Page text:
A cryovolcano (colloquially known as an ice volcano) is a theoretical type of volcano that erupts volatiles such as water, ammonia or methane, instead of molten rock. Collectively referred to as cryomagma or ice–volcanic melt, these substances are usually liquids and can form plumes, but can also be in vapour form.
The volcano, which is named Ahuna Mons, was formed relatively receantly.
The largest object in the asteroid belt between Mars and Jupiter, Ceres has been the subject of much intrigue recently thanks to its mysterious bright spots and anomalous surface features.
Now scientists have identified what they believe to be evidence of cryovolcanism there as well in the form of a large volcano formed millions of years ago by briny ‘lava’ flowing up from far below.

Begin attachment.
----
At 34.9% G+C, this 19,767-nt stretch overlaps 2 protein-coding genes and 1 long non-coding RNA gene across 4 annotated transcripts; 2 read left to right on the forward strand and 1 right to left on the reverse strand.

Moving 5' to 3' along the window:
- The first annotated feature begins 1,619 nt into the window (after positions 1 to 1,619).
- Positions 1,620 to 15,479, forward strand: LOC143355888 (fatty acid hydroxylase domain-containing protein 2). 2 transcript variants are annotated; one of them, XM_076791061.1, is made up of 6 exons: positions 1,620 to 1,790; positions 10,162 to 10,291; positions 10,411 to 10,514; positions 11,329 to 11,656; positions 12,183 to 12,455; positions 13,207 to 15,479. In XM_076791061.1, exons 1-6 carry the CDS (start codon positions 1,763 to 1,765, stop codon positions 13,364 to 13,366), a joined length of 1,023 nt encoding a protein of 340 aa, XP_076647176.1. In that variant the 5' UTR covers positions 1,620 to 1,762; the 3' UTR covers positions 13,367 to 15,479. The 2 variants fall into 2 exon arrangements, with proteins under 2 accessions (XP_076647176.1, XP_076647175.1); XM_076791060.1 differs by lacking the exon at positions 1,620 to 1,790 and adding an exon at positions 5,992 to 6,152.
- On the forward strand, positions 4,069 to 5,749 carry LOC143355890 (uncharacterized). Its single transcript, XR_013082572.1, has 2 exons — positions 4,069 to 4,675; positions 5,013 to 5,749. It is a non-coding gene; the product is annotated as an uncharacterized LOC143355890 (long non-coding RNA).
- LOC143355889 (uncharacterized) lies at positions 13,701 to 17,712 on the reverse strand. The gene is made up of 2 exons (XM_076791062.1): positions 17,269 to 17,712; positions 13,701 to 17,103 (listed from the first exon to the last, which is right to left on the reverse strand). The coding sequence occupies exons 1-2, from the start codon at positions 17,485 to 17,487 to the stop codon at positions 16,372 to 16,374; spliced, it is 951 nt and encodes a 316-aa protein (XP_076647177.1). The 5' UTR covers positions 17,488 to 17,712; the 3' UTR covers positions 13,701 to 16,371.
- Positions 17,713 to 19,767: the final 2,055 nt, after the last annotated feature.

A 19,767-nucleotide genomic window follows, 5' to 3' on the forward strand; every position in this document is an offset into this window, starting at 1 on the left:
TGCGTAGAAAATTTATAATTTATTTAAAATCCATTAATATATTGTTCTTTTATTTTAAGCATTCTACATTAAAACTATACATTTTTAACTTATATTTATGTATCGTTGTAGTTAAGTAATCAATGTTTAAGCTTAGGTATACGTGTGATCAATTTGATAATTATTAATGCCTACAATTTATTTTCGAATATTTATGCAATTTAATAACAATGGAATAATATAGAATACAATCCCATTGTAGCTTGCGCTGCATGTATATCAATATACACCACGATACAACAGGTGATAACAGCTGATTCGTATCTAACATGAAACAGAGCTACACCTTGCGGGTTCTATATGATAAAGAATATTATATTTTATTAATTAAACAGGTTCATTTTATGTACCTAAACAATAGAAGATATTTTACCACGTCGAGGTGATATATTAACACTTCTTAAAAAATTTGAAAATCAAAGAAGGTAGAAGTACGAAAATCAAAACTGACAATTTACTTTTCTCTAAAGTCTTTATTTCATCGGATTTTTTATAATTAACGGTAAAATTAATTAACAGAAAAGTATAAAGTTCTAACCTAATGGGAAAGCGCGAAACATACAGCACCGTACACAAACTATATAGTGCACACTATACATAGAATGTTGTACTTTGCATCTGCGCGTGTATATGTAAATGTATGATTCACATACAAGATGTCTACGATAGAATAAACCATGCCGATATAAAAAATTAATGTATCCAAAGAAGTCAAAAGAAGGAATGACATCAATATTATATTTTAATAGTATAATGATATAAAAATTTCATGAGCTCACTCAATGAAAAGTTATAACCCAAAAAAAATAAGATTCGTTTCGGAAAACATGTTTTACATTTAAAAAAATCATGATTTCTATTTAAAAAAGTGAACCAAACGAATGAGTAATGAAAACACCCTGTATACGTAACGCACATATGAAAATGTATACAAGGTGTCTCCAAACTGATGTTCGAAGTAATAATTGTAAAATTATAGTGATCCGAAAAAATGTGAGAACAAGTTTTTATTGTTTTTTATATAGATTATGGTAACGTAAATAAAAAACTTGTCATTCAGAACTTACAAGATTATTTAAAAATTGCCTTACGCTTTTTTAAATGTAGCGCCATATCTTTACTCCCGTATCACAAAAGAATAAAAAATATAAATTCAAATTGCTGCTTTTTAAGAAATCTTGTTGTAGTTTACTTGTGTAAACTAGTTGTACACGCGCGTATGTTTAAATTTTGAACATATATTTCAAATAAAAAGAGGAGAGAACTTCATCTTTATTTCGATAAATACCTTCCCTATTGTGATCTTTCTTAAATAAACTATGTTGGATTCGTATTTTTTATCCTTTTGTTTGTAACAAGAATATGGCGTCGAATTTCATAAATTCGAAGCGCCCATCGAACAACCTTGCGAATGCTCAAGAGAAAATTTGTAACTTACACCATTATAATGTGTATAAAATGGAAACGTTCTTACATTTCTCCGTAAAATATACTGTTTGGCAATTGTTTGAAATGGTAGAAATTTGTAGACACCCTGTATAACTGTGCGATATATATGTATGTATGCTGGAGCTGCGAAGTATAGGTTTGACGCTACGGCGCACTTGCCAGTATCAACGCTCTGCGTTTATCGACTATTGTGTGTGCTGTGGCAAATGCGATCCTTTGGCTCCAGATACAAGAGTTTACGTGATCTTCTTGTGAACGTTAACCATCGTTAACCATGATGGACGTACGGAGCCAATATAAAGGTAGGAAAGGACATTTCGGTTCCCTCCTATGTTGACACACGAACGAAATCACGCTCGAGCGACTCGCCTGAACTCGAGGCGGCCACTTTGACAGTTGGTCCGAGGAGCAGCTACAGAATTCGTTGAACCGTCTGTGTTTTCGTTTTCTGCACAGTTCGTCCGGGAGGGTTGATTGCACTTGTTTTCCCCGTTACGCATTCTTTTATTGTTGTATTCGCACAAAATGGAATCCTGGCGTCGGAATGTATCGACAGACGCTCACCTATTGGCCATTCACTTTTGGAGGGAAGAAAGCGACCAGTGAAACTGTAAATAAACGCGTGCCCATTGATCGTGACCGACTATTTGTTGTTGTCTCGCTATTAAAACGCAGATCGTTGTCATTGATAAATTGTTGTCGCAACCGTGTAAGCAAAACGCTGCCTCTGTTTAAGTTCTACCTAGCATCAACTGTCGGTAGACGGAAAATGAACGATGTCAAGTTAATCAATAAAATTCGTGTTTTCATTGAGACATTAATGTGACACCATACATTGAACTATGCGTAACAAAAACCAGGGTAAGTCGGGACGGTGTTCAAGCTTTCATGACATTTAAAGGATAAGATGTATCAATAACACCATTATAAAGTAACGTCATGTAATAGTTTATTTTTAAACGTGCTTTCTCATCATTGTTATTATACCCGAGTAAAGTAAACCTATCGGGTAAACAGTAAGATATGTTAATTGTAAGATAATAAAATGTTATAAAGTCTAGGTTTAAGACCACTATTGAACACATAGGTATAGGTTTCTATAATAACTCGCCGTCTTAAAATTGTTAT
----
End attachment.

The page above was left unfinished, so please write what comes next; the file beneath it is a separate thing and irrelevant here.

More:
Cryovolcanoes, which are produced through processes involving freezing liquids or gases rather than molten rock, have long been suspected on several icy worlds in our solar system including Saturn’s moon Titan and the distant world of Pluto which was also visited just last year.
“Ahuna Mons is evidence of an unusual type of volcanism, involving salty water and mud, at work on Ceres,” said NASA’s Ottaviano Ruesch. “Geologic activity was discussed and debated among scientists: now we finally have observations testifying to its occurrence.”
Originally posted 2016-09-16 10:44:19. Republished by Blog Post Promoter